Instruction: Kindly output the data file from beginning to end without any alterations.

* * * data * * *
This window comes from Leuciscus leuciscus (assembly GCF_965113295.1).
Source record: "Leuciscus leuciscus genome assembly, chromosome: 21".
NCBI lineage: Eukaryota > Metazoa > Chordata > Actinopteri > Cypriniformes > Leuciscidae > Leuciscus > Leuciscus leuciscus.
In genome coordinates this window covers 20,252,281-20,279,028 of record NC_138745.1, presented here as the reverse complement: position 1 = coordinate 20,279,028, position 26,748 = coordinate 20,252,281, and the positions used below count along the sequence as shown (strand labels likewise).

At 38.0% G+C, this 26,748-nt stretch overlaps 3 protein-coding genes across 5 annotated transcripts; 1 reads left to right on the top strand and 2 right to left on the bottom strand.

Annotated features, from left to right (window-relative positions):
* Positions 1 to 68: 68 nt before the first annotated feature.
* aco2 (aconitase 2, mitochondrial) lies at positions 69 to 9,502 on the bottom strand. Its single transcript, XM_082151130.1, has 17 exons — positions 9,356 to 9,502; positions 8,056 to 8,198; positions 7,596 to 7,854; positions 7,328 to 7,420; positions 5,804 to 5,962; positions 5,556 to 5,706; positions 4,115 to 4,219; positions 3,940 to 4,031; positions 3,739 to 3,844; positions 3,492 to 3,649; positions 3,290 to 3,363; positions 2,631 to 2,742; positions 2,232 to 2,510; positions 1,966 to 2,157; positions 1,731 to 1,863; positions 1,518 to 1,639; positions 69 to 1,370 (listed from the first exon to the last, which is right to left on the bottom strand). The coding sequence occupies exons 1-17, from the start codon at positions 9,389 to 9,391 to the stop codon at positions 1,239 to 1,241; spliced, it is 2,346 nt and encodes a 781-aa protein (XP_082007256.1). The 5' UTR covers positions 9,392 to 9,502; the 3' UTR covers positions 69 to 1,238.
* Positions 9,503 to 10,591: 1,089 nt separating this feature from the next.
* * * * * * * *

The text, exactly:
This window comes from Leuciscus leuciscus (assembly GCF_965113295.1).
Source record: "Leuciscus leuciscus genome assembly, chromosome: 21".
NCBI lineage: Eukaryota > Metazoa > Chordata > Actinopteri > Cypriniformes > Leuciscidae > Leuciscus > Leuciscus leuciscus.
In genome coordinates this window covers 20,252,281-20,279,028 of record NC_138745.1, presented here as the reverse complement: position 1 = coordinate 20,279,028, position 26,748 = coordinate 20,252,281, and the positions used below count along the sequence as shown (strand labels likewise).

At 38.0% G+C, this 26,748-nt stretch overlaps 3 protein-coding genes across 5 annotated transcripts; 1 reads left to right on the top strand and 2 right to left on the bottom strand.

Annotated features, from left to right (window-relative positions):
* Positions 1 to 68: 68 nt before the first annotated feature.
* aco2 (aconitase 2, mitochondrial) lies at positions 69 to 9,502 on the bottom strand. Its single transcript, XM_082151130.1, has 17 exons — positions 9,356 to 9,502; positions 8,056 to 8,198; positions 7,596 to 7,854; positions 7,328 to 7,420; positions 5,804 to 5,962; positions 5,556 to 5,706; positions 4,115 to 4,219; positions 3,940 to 4,031; positions 3,739 to 3,844; positions 3,492 to 3,649; positions 3,290 to 3,363; positions 2,631 to 2,742; positions 2,232 to 2,510; positions 1,966 to 2,157; positions 1,731 to 1,863; positions 1,518 to 1,639; positions 69 to 1,370 (listed from the first exon to the last, which is right to left on the bottom strand). The coding sequence occupies exons 1-17, from the start codon at positions 9,389 to 9,391 to the stop codon at positions 1,239 to 1,241; spliced, it is 2,346 nt and encodes a 781-aa protein (XP_082007256.1). The 5' UTR covers positions 9,392 to 9,502; the 3' UTR covers positions 69 to 1,238.
* Positions 9,503 to 10,591: 1,089 nt separating this feature from the next.